As Mayor of Glenarden, I have also signed this letter with several Mayors, from large and small towns and cities. The letter starts off like this…
We, the undersigned U.S. Mayors and local officials, resolve to make solar energy a key element of our communities’ energy plans.
Accelerating the growth of solar will reduce pollution while revitalizing our communities by creating jobs and keeping energy dollars in our local economies. Expanding solar power helps residents and businesses benefit from lower energy costs while providing more local control of energy and improving our communities’ resilience.
Boston, Mass. — A bipartisan group of 252 U.S. mayors, representing every state and one territory, released a letter today through Environment America Research and Policy Center backing the use of solar energy. Elected officials who signed on resolved “to make solar energy a key element of our communities’ energy plans,” according to the letter.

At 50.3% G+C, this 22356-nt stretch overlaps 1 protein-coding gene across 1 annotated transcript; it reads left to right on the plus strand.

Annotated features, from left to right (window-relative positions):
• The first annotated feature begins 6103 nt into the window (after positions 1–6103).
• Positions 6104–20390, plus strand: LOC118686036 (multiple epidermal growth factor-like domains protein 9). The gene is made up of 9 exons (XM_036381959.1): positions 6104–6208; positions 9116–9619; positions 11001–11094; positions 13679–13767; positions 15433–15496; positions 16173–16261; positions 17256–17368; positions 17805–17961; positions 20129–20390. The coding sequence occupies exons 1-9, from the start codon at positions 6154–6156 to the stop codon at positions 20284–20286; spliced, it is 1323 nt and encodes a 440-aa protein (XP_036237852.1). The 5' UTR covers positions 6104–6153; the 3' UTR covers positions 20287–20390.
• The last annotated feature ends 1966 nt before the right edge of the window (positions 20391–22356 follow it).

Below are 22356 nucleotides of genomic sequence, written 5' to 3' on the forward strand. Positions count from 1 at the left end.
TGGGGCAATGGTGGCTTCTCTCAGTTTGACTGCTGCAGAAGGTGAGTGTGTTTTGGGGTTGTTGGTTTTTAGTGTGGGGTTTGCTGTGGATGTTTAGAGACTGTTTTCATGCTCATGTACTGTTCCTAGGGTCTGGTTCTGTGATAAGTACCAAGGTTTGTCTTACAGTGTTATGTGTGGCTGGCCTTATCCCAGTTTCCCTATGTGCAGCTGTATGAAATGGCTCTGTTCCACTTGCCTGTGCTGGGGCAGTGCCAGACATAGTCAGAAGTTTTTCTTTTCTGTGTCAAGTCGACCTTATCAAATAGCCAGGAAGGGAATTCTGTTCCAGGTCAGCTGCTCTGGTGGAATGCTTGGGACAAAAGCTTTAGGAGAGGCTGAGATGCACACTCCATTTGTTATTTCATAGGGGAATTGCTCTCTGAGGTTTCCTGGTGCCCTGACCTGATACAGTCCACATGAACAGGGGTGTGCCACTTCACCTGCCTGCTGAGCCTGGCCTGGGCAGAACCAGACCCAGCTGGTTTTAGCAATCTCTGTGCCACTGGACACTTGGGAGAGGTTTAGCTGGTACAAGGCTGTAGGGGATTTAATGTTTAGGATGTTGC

The diverse group of Mayors for Solar Energy cited a number of different solar energy advantages in explaining their commitment to this cause. For example, elected officials in coastal cities like Fort Lauderdale, Fla., which has seen extreme weather and flooding in recent years, understand the vital role emissions-free renewable energy plays in combating global warming.
“As a climate Mayor, I recognize the City of Fort Lauderdale has to do more than just adapt to sea-level rise,” said Fort Lauderdale Mayor Dean Trantalis, who was one of 21 mayors from Florida to sign on to the letter. “We have to proactively address the root cause of climate change by reducing our carbon footprint. Solar energy is an important part of that equation — and for good reason. Fort Lauderdale is located in the Sunshine State where we are blessed with 246 sunny days each year. This makes our city a natural location to capitalize on the value of solar energy.”